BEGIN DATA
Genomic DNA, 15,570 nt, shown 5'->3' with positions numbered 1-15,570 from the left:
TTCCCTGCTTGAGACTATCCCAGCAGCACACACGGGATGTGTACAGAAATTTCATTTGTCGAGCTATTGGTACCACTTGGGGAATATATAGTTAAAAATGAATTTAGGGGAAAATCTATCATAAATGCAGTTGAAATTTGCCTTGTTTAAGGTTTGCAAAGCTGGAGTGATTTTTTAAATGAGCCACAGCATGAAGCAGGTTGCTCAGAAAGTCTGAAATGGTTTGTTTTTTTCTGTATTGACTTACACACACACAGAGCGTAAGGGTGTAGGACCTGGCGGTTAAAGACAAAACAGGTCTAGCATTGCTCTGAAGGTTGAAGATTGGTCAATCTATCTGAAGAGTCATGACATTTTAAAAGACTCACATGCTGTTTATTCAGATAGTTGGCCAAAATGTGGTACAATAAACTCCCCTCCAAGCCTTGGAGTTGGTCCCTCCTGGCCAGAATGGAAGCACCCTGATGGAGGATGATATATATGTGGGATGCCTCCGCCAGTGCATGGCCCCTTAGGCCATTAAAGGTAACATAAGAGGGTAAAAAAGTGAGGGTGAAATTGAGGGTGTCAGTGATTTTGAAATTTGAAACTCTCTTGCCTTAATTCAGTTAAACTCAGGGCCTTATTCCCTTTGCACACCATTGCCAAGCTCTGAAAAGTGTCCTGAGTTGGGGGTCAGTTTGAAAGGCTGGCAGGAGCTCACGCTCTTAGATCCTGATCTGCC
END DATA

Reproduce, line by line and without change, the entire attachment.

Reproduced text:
Genomic DNA, 15,570 nt, shown 5'->3' with positions numbered 1-15,570 from the left:
TTCCCTGCTTGAGACTATCCCAGCAGCACACACGGGATGTGTACAGAAATTTCATTTGTCGAGCTATTGGTACCACTTGGGGAATATATAGTTAAAAATGAATTTAGGGGAAAATCTATCATAAATGCAGTTGAAATTTGCCTTGTTTAAGGTTTGCAAAGCTGGAGTGATTTTTTAAATGAGCCACAGCATGAAGCAGGTTGCTCAGAAAGTCTGAAATGGTTTGTTTTTTTCTGTATTGACTTACACACACACAGAGCGTAAGGGTGTAGGACCTGGCGGTTAAAGACAAAACAGGTCTAGCATTGCTCTGAAGGTTGAAGATTGGTCAATCTATCTGAAGAGTCATGACATTTTAAAAGACTCACATGCTGTTTATTCAGATAGTTGGCCAAAATGTGGTACAATAAACTCCCCTCCAAGCCTTGGAGTTGGTCCCTCCTGGCCAGAATGGAAGCACCCTGATGGAGGATGATATATATGTGGGATGCCTCCGCCAGTGCATGGCCCCTTAGGCCATTAAAGGTAACATAAGAGGGTAAAAAAGTGAGGGTGAAATTGAGGGTGTCAGTGATTTTGAAATTTGAAACTCTCTTGCCTTAATTCAGTTAAACTCAGGGCCTTATTCCCTTTGCACACCATTGCCAAGCTCTGAAAAGTGTCCTGAGTTGGGGGTCAGTTTGAAAGGCTGGCAGGAGCTCACGCTCTTAGATCCTGATCTGCC